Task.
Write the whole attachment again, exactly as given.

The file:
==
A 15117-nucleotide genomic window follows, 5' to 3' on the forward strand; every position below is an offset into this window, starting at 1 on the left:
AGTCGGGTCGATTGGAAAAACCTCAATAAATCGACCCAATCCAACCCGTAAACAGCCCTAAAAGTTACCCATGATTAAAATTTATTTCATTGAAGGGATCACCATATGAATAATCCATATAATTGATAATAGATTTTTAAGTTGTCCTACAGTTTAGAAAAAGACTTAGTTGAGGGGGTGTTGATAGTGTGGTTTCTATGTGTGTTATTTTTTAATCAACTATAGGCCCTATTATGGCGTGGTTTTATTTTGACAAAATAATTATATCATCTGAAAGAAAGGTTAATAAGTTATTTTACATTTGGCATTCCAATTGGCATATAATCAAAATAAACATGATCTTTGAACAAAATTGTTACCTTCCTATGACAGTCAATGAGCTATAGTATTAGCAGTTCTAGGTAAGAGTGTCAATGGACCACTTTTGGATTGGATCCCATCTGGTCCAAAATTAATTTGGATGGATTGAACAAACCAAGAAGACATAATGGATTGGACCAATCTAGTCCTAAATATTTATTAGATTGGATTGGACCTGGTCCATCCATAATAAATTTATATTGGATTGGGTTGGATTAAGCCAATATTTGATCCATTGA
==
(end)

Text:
A 15117-nucleotide genomic window follows, 5' to 3' on the forward strand; every position below is an offset into this window, starting at 1 on the left:
AGTCGGGTCGATTGGAAAAACCTCAATAAATCGACCCAATCCAACCCGTAAACAGCCCTAAAAGTTACCCATGATTAAAATTTATTTCATTGAAGGGATCACCATATGAATAATCCATATAATTGATAATAGATTTTTAAGTTGTCCTACAGTTTAGAAAAAGACTTAGTTGAGGGGGTGTTGATAGTGTGGTTTCTATGTGTGTTATTTTTTAATCAACTATAGGCCCTATTATGGCGTGGTTTTATTTTGACAAAATAATTATATCATCTGAAAGAAAGGTTAATAAGTTATTTTACATTTGGCATTCCAATTGGCATATAATCAAAATAAACATGATCTTTGAACAAAATTGTTACCTTCCTATGACAGTCAATGAGCTATAGTATTAGCAGTTCTAGGTAAGAGTGTCAATGGACCACTTTTGGATTGGATCCCATCTGGTCCAAAATTAATTTGGATGGATTGAACAAACCAAGAAGACATAATGGATTGGACCAATCTAGTCCTAAATATTTATTAGATTGGATTGGACCTGGTCCATCCATAATAAATTTATATTGGATTGGGTTGGATTAAGCCAATATTTGATCCATTGA